Bush Administration Forms Presidential Commission to Overhaul USPS

Washington–The Bush Administration on Dec. 11 announced plans to form a commission to find ways to overhaul the U.S. Postal Service. While the commission’s primary intent is to find ways to reform the USPS to enabling it to continue providing universal delivery service at reasonable rates, the Administration also plans for it to allow for private contractors to compete for nearly half of the government’s civilian jobs in coming years.

The commission’s report is due on July 31. The result will likely be the first reorganization of the nation’s postal system since 1971 when the old Post Office Department was transformed into the quasi-governmental arm now known as the U.S. Postal Service.

Postmaster General Jack Potter and U.S. Treasury undersecretary for domestic finance Peter Fisher announced the formation of the commission. The panel named includes commission co-chairman Republican Harry Pearce, who is chairman of Hughes Electronics Corp. and a former GM executive, and Democrat James Johnson, chairman of the Brookings Institution and a former executive at Fannie Mae.

Other panel members include Dionel Aviles, president of Houston-based Aviles Engineering Corp.; Don V. Cogman, chairman of Scottsdale, AZ-based CC Investments; Carolyn A. Gallagher, former president/CEO Taylor, TX-based Texwood Furniture; Richard Levin, president of Yale University; Norman Seabrook, president of the New York City Correction Officers’ Benevolent Association; Robert Walker, chairman/CEO of Washington-based Wexler Group; and Joseph R. Wright, president/CEO of Wilton, CT-based PanAmSat.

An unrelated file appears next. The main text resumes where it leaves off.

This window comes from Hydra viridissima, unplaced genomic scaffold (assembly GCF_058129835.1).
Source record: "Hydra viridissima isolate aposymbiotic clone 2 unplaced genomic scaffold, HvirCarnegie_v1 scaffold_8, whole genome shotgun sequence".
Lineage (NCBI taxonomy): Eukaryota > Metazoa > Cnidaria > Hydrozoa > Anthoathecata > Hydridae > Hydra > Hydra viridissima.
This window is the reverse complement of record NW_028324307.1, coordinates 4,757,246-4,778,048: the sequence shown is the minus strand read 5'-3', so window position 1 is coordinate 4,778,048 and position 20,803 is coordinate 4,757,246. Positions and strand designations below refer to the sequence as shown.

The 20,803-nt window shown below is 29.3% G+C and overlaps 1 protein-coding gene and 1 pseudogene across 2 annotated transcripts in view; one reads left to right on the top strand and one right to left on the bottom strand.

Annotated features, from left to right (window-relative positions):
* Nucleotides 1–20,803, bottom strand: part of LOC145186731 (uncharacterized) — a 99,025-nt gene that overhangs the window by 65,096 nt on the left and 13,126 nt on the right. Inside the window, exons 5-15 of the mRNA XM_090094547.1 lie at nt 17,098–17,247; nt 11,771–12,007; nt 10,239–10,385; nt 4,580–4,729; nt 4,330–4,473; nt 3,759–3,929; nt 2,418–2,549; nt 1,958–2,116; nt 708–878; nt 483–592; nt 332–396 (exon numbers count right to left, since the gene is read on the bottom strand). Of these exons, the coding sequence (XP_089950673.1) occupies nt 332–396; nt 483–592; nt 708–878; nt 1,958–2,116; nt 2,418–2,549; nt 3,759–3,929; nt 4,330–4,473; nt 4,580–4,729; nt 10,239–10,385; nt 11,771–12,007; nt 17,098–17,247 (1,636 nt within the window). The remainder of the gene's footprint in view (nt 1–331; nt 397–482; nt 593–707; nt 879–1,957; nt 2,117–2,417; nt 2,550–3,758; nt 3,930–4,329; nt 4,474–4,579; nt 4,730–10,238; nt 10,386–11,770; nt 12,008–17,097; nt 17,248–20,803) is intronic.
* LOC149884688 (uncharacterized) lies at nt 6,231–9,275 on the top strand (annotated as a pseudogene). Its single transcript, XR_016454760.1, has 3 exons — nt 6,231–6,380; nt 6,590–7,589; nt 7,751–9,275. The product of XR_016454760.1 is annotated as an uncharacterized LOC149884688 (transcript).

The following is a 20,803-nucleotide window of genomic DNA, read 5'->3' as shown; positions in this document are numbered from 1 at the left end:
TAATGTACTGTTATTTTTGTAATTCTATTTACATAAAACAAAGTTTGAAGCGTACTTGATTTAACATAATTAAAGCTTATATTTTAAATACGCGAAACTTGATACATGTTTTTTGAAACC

Direct Marketing Association president/CEO Bob Wientzen says that in addition to developing ways to reform the USPS, he hopes the commission will seek to enact legislation that will update the current formula for funding retirement benefits, a situation that surfaced in November that could lead to postal rate stabilization for the next four years.

“The time had come for the Postal Service to be studied so the formation of a commission is sensible,” says George Mosher, president/CEO of National Business Furniture, a $123 million cataloger based in Milwaukee. “Obviously, the world has changed dramatically, so the commission has to figure out what the Postal Service should get into, what it should not be in, and its future role.”

Above all else, said Jack Estes, executive director of the Main Street Coalition for Postal Fairness, a Washington-based trade group that supports the needs of smaller mailers, “the most deeply rooted purpose for our postal system should not change. The USPS,” he said in a Dec. 11 letter to President Bush about the formation of the commission, “is charged with the reliable, secure delivery [all mail] to all parts of the nation at uniform and nondiscriminatory rates.”

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